Date of Degree
Algebra | Artificial Intelligence and Robotics | Discrete Mathematics and Combinatorics | Theory and Algorithms
group theory, machine learning, non-commutative cryptography, conjugacy, polycyclic group
Machine learning and pattern recognition techniques have been successfully applied to algorithmic problems in free groups. In this dissertation, we seek to extend these techniques to finitely presented non-free groups, in particular to polycyclic and metabelian groups that are of interest to non-commutative cryptography.
As a prototypical example, we utilize supervised learning methods to construct classifiers that can solve the conjugacy decision problem, i.e., determine whether or not a pair of elements from a specified group are conjugate. The accuracies of classifiers created using decision trees, random forests, and N-tuple neural network models are evaluated for several non-free groups. The very high accuracy of these classifiers suggests an underlying mathematical relationship with respect to conjugacy in the tested groups.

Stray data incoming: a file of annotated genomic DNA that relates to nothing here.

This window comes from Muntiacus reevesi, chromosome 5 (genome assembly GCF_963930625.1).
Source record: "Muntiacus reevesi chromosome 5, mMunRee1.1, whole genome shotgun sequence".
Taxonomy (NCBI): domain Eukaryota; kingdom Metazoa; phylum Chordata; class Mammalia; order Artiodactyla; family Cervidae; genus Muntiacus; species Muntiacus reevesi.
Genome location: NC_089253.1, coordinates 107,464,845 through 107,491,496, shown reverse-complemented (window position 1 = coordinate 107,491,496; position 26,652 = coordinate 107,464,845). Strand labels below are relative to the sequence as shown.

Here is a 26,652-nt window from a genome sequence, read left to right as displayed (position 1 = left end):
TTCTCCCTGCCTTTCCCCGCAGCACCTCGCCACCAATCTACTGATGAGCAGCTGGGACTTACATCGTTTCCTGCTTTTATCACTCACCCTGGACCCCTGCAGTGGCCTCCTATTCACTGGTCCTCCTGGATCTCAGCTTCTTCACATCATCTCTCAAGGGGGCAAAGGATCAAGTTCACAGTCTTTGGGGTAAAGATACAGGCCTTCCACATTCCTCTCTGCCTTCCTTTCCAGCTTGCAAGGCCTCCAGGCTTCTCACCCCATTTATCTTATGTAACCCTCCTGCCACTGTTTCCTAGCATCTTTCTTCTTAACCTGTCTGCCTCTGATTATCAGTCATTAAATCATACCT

In addition to testing these techniques on several well-known finitely presented groups, we introduce a new family of metabelian groups for which we analyze the computational complexity of the conjugacy search problem. We prove that for the family in general the time complexity of the conjugacy search problem is exponential, while for a subfamily the problem is polynomial. We also show that for some of these groups the conjugacy search problem is an instance of the discrete logarithm problem.
We also apply machine learning techniques to solving the conjugacy search problem. For each platform group we train a N-tuple regression network that can produce a candidate conjugator for a pair of conjugate elements. This candidate is then used as the initial state of a local search for a conjugator in the Cayley graph, in what we call regression-based conjugacy search (RBCS). RBCS can be applied to groups such as polycyclic groups for which other heuristic approaches, such as the length-based attack, are ineffective.
Gryak, Jonathan, "Solving Algorithmic Problems in Finitely Presented Groups via Machine Learning" (2017). CUNY Academic Works.